Obamacare was able to pass into law because, for a brief period of time, the Democratic Party held the White House, a majority in the House of Representatives and a supermajority in the Senate all at the same time. Obamacare is officially known as the Affordable Care Act.Continue Reading
Obamacare, President Barack Obama's overhaul of the health insurance system, needed to pass through both chambers of Congress to become a law. The seeds for this passing were sown during the 2008 elections. That evening, the Democratic party came away with a 257 to 199 seat advantage in the House, and Obama was elected president.
In the Senate, the Democrats gained eight seats to hold 57 out of 100 seats. At the time, there were two Independent Senators, and each was expected to vote for the law. The Democrats needed one more seat in the Senate to gain a supermajority, which is 60 seats, and ensure that the Republicans would be unable to block the passage with a filibuster.
This 60th seat would come unexpectedly, when Senator Arlen Specter of Pennsylvania switched his party affiliation from Republican to Democrat on April 28, 2009. On December 24, 2009, the Senate passed the Obamacare bill by a 60 to 39 vote. It would take another three months for the House and Senate bills to be reconciled. President Obama signed the ACA into law on March 23, 2010.Learn more about US History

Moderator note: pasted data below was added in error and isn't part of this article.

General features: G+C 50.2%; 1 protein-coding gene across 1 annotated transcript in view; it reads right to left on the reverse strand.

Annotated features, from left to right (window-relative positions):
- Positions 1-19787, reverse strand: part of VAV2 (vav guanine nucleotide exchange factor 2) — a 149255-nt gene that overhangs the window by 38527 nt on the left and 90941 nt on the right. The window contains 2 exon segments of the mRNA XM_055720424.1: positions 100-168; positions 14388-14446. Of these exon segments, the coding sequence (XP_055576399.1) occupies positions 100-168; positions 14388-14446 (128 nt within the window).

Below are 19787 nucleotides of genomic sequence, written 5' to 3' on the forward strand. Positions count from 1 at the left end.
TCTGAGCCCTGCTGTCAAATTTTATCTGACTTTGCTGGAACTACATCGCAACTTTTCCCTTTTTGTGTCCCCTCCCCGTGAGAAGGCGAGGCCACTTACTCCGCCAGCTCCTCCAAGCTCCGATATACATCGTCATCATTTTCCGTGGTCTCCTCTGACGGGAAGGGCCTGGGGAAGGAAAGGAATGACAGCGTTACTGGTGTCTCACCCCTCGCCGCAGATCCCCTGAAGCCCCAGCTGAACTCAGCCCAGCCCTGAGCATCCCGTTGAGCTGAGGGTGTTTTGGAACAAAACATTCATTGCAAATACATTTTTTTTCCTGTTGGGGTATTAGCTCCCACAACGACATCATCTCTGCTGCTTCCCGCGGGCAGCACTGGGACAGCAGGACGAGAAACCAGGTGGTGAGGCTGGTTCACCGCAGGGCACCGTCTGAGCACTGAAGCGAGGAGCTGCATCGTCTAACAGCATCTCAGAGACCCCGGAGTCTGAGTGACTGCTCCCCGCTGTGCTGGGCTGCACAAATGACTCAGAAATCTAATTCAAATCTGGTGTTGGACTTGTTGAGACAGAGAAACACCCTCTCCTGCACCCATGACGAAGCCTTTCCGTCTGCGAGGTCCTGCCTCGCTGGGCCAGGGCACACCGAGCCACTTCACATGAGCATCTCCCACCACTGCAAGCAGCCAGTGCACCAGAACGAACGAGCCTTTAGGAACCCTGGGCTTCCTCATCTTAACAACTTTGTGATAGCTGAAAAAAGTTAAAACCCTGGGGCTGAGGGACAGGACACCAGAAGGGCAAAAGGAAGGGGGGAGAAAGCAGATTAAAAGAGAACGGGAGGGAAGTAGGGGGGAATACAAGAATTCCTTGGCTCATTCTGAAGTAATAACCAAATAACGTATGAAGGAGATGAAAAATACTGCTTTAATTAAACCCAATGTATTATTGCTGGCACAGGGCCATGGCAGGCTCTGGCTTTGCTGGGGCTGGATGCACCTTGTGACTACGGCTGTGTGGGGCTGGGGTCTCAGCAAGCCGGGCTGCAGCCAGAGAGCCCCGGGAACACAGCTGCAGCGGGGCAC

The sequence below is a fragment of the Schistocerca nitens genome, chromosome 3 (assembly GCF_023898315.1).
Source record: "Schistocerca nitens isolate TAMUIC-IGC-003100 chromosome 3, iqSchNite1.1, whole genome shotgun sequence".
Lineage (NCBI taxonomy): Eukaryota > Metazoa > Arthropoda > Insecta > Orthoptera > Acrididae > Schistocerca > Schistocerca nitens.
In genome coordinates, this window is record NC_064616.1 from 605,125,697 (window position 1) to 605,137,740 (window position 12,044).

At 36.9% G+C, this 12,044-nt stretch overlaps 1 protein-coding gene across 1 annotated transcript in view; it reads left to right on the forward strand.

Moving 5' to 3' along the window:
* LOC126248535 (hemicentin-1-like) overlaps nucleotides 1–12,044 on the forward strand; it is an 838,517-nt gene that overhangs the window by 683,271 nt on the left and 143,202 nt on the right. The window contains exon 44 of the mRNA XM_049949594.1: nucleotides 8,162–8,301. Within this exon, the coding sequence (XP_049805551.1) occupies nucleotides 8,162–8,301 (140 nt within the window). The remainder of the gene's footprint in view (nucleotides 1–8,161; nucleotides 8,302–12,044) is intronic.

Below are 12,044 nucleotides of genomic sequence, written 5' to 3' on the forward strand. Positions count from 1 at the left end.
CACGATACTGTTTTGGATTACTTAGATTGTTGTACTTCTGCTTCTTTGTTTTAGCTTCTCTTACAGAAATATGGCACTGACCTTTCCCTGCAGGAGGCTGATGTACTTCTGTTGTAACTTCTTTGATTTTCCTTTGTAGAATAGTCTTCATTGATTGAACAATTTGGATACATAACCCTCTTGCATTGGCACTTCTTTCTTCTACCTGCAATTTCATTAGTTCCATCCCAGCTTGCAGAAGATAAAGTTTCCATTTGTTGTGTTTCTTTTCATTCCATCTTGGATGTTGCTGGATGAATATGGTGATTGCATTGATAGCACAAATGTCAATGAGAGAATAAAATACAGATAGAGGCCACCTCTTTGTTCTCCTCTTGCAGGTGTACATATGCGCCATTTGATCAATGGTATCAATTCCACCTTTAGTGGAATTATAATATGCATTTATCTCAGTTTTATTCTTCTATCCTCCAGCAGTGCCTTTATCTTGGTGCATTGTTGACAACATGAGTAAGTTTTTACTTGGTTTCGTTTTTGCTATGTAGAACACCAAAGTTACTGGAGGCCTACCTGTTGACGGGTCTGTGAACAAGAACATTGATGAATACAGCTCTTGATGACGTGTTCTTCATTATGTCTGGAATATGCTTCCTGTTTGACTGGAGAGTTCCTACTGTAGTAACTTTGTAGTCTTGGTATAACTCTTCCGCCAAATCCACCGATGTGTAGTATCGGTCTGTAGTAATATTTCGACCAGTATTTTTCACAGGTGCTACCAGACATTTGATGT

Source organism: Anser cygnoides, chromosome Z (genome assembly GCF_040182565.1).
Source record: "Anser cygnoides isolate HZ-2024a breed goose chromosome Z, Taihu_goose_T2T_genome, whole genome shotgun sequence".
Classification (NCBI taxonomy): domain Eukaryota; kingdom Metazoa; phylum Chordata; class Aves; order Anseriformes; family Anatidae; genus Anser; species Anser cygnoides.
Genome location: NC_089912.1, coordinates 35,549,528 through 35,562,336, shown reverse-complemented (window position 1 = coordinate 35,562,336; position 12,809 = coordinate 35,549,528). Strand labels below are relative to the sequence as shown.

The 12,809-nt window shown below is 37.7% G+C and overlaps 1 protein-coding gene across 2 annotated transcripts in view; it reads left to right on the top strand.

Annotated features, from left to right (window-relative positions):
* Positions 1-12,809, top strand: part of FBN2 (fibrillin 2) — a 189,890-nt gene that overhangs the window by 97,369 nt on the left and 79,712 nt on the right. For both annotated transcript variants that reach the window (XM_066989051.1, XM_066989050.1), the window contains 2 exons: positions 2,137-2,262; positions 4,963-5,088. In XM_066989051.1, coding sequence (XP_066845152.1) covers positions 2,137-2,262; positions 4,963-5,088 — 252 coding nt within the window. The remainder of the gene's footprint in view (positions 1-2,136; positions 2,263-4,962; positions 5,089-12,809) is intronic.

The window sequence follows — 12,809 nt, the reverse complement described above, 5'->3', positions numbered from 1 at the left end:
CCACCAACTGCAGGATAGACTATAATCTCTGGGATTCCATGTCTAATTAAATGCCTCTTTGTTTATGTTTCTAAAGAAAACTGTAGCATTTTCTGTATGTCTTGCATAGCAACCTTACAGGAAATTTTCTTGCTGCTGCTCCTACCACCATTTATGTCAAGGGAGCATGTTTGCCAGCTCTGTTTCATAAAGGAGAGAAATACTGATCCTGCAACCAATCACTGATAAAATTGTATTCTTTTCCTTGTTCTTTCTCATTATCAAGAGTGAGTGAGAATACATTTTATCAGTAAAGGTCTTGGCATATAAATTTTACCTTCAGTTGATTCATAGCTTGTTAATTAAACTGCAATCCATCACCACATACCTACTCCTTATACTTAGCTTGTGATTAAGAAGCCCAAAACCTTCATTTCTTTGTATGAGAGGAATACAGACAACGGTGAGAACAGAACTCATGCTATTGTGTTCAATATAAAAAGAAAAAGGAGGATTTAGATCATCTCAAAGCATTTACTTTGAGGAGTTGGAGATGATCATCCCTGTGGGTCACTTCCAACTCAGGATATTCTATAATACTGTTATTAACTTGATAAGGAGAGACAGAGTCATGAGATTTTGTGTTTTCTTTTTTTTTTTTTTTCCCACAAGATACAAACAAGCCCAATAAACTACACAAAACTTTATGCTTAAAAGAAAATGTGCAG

In the United States as of 2014, candidates for Congress must be 25 years old to run for a seat in the House of Representatives and 30 years old to run for a seat in the Senate. Other countries have other age minimums for their respective legislative bodies.Full Answer >
Congress is made up of two houses: the Senate and the House of Representatives. Encyclopedia Brittanica notes that the House is the larger legislative body; its membership number is determined by the population of the states. The Senate is the smaller, but more revered, chamber. Every state has two senators.Full Answer >
Congress passed the Patient Protection and Affordable Health Care Act, commonly known as Obamacare, in March of 2010, according to Wikipedia. President Barack Obama signed it into law on March 23, 2010.Full Answer >
The Patient Protection and Affordable Care Act, commonly referred to as Obamacare, was passed in the U.S. Senate by a vote of 60 to 39. The U.S. House of Representatives, using a process known as reconciliation, approved the Senate bill by a vote of 219 to 212.Full Answer >